By Chris Clarke
10 March 2015
(KCET) – Stringent criticism of a draft of a 12,000-page plan that would manage renewable energy development on 22 million acres of the California desert has forced a drastic change in strategy for the agencies pushing the plan.
The Desert Renewable Energy Conservation Plan, known as the DRECP and released in draft form in September by a consortium of state and federal agencies, has drawn heavy criticism. Five of the seven counties included in the plan area have expressed reservations about participating, and both environmental groups and energy companies have slammed the DRECP's mind-numbing complexity and apparent inconsistencies.
Given that criticism, the plan's authors announced a radical shift in direction Tuesday morning. The DRECP will be developed in "phases." State agencies contributing to the DRECP will be taking more time to develop plans for energy development on private lands that can get buy-in from counties and developers. But first, the Bureau of Land Management will be releasing a phase of the plan that covers energy development and conservation on public lands.
The agencies that had drafted the DRECP were the California Energy Commission, the California Department of Fish And Wildlife, the Bureau of Land Management, and the U.S. Fish and Wildlife Service. Collectively known as the Renewable Energy Action Team, or REAT, the agencies said that the decision to approach the DRECP in a phased form was mainly reached due to feedback from counties.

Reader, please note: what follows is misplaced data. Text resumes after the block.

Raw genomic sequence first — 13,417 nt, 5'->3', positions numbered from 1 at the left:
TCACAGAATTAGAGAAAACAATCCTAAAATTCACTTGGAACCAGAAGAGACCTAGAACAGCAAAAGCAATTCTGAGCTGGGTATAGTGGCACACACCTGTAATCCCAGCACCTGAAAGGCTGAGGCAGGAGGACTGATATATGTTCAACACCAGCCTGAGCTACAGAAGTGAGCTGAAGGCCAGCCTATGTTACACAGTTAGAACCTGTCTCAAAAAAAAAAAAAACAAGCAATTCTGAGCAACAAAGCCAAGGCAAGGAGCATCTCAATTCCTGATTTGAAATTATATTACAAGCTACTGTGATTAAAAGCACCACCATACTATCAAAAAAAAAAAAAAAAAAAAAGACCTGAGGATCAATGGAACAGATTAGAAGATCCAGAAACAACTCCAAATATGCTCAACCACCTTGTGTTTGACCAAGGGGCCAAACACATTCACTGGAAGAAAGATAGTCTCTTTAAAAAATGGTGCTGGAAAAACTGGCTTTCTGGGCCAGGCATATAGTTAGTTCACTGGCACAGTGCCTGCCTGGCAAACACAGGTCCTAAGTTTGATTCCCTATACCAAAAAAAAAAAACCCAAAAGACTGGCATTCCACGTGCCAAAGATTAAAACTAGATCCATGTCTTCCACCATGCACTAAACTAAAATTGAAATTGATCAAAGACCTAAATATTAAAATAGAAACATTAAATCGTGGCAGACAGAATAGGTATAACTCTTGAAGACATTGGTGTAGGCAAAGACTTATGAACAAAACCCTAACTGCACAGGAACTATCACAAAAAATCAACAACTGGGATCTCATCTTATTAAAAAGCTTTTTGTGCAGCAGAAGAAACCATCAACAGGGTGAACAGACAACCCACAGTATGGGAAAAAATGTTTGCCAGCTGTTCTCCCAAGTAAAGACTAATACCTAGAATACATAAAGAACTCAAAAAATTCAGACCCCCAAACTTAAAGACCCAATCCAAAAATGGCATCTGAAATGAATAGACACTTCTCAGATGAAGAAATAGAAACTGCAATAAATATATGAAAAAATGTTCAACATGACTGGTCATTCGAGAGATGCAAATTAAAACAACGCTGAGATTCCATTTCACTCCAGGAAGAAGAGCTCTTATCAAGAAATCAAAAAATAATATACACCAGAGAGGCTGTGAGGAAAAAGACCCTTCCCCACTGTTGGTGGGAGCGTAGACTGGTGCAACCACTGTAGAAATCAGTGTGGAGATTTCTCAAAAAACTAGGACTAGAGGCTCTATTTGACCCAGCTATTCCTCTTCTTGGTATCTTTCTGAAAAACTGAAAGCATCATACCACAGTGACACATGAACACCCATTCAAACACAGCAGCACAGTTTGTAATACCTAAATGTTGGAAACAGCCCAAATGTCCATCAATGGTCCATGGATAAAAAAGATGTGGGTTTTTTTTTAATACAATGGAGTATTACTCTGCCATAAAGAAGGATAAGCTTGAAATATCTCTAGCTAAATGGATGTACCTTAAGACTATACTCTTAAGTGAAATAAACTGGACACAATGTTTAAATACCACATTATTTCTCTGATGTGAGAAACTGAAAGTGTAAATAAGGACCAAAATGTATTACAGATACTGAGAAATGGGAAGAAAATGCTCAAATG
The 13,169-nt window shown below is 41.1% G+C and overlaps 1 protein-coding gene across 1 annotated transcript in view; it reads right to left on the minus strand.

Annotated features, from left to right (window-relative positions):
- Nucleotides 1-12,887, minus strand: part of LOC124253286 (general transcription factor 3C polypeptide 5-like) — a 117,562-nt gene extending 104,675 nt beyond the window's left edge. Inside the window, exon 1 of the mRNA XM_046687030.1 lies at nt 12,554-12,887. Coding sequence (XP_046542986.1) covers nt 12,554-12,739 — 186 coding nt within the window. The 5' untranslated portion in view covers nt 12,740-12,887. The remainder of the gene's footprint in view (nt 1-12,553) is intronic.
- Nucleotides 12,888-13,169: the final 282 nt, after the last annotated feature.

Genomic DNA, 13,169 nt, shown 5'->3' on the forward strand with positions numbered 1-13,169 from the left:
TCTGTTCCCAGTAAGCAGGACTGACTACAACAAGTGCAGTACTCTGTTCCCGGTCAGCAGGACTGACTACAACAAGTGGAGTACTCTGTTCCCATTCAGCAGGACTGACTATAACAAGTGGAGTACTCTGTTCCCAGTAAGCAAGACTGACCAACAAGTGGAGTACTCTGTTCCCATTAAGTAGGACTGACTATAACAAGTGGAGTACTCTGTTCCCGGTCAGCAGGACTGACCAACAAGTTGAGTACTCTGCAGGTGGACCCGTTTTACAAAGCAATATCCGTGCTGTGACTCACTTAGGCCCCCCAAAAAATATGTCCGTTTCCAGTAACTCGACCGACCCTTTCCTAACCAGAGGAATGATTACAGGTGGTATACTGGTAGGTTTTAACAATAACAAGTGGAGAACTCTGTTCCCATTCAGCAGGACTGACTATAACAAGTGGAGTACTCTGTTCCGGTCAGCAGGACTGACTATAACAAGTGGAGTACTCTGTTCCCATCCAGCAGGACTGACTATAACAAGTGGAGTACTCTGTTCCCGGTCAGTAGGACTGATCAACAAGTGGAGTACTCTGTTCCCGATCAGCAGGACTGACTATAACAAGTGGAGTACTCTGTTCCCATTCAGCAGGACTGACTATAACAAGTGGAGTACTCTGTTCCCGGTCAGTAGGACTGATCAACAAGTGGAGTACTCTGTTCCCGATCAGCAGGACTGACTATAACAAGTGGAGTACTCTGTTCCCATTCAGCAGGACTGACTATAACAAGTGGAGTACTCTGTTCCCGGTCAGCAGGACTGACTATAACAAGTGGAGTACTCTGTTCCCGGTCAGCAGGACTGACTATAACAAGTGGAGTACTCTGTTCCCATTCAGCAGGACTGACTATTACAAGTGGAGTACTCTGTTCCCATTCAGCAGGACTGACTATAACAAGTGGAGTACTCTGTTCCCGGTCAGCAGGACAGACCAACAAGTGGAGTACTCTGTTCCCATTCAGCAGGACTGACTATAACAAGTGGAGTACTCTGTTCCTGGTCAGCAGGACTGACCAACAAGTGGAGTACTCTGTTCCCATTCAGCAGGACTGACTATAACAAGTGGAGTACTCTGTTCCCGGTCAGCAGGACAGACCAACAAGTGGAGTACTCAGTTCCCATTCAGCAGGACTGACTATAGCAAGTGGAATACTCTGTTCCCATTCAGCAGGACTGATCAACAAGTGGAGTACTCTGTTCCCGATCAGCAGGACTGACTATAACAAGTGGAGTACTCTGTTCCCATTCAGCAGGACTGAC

In a press release Tuesday, the REAT says the DRECP received 12,000 public comments on the plan; environmental groups that organized public comment on the plan have placed that figure higher. […]
"The agencies are committed to maintaining linkage between the BLM Land Use Plan and other components of the DRECP," said the BLM's California state director Jim Kenna. "We will continue our interagency coordination to achieve the goals of the DRECP." […]
"Breaking the plan up into two parts is troubling, because it means that the BLM could add more public lands to the Development Focus Areas and designate less for conservation" said Barbara Boyle of the Sierra Club's Beyond Coal Campaign. "If the federal government recognizes that the plan is phased, and that private lands will be considered in the state phase, perhaps they won't add more public land," Boyle added. "We hope that's the case."
One thing especially worth noting: a majority of the public comments on the draft DRECP seemed to call for a distributed generation (a.k.a. "rooftop solar") alternative to the draft plan, in which power would be generated in the built environment rather than on open lands in the desert. Starting with a BLM phase that focuses on public lands development of utility-scale renewable energy would seem to be a step in the opposite direction. [more]